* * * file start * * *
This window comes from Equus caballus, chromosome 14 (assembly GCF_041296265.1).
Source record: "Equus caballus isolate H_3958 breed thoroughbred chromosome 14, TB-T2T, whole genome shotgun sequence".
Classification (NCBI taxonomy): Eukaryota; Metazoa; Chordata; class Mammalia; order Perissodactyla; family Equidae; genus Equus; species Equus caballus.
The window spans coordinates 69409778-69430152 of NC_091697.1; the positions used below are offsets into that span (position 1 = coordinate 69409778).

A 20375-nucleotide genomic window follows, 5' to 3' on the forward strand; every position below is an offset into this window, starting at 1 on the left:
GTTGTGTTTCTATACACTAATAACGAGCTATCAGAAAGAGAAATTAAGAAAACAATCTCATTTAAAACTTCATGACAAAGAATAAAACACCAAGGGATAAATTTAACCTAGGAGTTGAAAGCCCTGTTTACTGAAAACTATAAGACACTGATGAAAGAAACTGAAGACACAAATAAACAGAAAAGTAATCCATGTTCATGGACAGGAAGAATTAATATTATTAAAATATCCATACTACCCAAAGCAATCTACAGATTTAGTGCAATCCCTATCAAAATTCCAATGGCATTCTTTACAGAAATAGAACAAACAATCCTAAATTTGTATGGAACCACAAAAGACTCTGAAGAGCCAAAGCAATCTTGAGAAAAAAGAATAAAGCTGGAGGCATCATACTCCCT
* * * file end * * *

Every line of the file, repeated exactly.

This window comes from Equus caballus, chromosome 14 (assembly GCF_041296265.1).
Source record: "Equus caballus isolate H_3958 breed thoroughbred chromosome 14, TB-T2T, whole genome shotgun sequence".
Classification (NCBI taxonomy): Eukaryota; Metazoa; Chordata; class Mammalia; order Perissodactyla; family Equidae; genus Equus; species Equus caballus.
The window spans coordinates 69409778-69430152 of NC_091697.1; the positions used below are offsets into that span (position 1 = coordinate 69409778).

A 20375-nucleotide genomic window follows, 5' to 3' on the forward strand; every position below is an offset into this window, starting at 1 on the left:
GTTGTGTTTCTATACACTAATAACGAGCTATCAGAAAGAGAAATTAAGAAAACAATCTCATTTAAAACTTCATGACAAAGAATAAAACACCAAGGGATAAATTTAACCTAGGAGTTGAAAGCCCTGTTTACTGAAAACTATAAGACACTGATGAAAGAAACTGAAGACACAAATAAACAGAAAAGTAATCCATGTTCATGGACAGGAAGAATTAATATTATTAAAATATCCATACTACCCAAAGCAATCTACAGATTTAGTGCAATCCCTATCAAAATTCCAATGGCATTCTTTACAGAAATAGAACAAACAATCCTAAATTTGTATGGAACCACAAAAGACTCTGAAGAGCCAAAGCAATCTTGAGAAAAAAGAATAAAGCTGGAGGCATCATACTCCCT